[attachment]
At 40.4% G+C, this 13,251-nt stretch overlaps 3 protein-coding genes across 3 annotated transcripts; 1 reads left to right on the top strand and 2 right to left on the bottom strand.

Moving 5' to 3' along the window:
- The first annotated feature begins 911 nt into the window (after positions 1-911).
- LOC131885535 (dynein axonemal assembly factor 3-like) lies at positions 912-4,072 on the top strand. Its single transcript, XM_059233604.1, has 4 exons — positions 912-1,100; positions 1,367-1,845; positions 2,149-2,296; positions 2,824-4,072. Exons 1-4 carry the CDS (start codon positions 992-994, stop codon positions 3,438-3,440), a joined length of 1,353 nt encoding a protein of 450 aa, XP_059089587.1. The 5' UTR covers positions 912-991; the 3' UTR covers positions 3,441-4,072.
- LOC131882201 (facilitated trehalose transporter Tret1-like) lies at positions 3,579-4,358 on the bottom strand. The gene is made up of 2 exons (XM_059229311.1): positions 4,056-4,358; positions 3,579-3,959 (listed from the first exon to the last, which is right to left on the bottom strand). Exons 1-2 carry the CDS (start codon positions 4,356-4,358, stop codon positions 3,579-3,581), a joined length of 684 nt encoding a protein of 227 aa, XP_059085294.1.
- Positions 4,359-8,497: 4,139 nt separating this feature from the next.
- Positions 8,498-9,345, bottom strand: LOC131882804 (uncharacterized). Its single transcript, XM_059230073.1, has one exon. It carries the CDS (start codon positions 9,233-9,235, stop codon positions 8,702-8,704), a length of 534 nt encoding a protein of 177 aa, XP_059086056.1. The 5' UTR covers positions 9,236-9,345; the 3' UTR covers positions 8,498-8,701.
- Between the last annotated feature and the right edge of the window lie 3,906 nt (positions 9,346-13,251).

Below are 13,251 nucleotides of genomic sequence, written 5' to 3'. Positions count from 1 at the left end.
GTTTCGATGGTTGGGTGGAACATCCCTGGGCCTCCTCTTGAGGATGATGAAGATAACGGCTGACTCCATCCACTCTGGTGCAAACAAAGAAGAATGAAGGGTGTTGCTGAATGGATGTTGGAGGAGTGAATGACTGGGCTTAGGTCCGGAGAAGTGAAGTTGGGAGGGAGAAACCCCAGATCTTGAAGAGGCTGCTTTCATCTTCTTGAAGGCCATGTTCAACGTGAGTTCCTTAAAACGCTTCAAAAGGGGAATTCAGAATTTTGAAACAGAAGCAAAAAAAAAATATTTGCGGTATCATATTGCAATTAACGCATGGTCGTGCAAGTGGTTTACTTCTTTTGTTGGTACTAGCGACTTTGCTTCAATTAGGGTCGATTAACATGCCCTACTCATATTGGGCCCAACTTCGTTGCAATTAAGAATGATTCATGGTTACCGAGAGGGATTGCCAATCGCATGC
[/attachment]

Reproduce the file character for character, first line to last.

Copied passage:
At 40.4% G+C, this 13,251-nt stretch overlaps 3 protein-coding genes across 3 annotated transcripts; 1 reads left to right on the top strand and 2 right to left on the bottom strand.

Moving 5' to 3' along the window:
- The first annotated feature begins 911 nt into the window (after positions 1-911).
- LOC131885535 (dynein axonemal assembly factor 3-like) lies at positions 912-4,072 on the top strand. Its single transcript, XM_059233604.1, has 4 exons — positions 912-1,100; positions 1,367-1,845; positions 2,149-2,296; positions 2,824-4,072. Exons 1-4 carry the CDS (start codon positions 992-994, stop codon positions 3,438-3,440), a joined length of 1,353 nt encoding a protein of 450 aa, XP_059089587.1. The 5' UTR covers positions 912-991; the 3' UTR covers positions 3,441-4,072.
- LOC131882201 (facilitated trehalose transporter Tret1-like) lies at positions 3,579-4,358 on the bottom strand. The gene is made up of 2 exons (XM_059229311.1): positions 4,056-4,358; positions 3,579-3,959 (listed from the first exon to the last, which is right to left on the bottom strand). Exons 1-2 carry the CDS (start codon positions 4,356-4,358, stop codon positions 3,579-3,581), a joined length of 684 nt encoding a protein of 227 aa, XP_059085294.1.
- Positions 4,359-8,497: 4,139 nt separating this feature from the next.
- Positions 8,498-9,345, bottom strand: LOC131882804 (uncharacterized). Its single transcript, XM_059230073.1, has one exon. It carries the CDS (start codon positions 9,233-9,235, stop codon positions 8,702-8,704), a length of 534 nt encoding a protein of 177 aa, XP_059086056.1. The 5' UTR covers positions 9,236-9,345; the 3' UTR covers positions 8,498-8,701.
- Between the last annotated feature and the right edge of the window lie 3,906 nt (positions 9,346-13,251).

Below are 13,251 nucleotides of genomic sequence, written 5' to 3'. Positions count from 1 at the left end.
GTTTCGATGGTTGGGTGGAACATCCCTGGGCCTCCTCTTGAGGATGATGAAGATAACGGCTGACTCCATCCACTCTGGTGCAAACAAAGAAGAATGAAGGGTGTTGCTGAATGGATGTTGGAGGAGTGAATGACTGGGCTTAGGTCCGGAGAAGTGAAGTTGGGAGGGAGAAACCCCAGATCTTGAAGAGGCTGCTTTCATCTTCTTGAAGGCCATGTTCAACGTGAGTTCCTTAAAACGCTTCAAAAGGGGAATTCAGAATTTTGAAACAGAAGCAAAAAAAAAATATTTGCGGTATCATATTGCAATTAACGCATGGTCGTGCAAGTGGTTTACTTCTTTTGTTGGTACTAGCGACTTTGCTTCAATTAGGGTCGATTAACATGCCCTACTCATATTGGGCCCAACTTCGTTGCAATTAAGAATGATTCATGGTTACCGAGAGGGATTGCCAATCGCATGC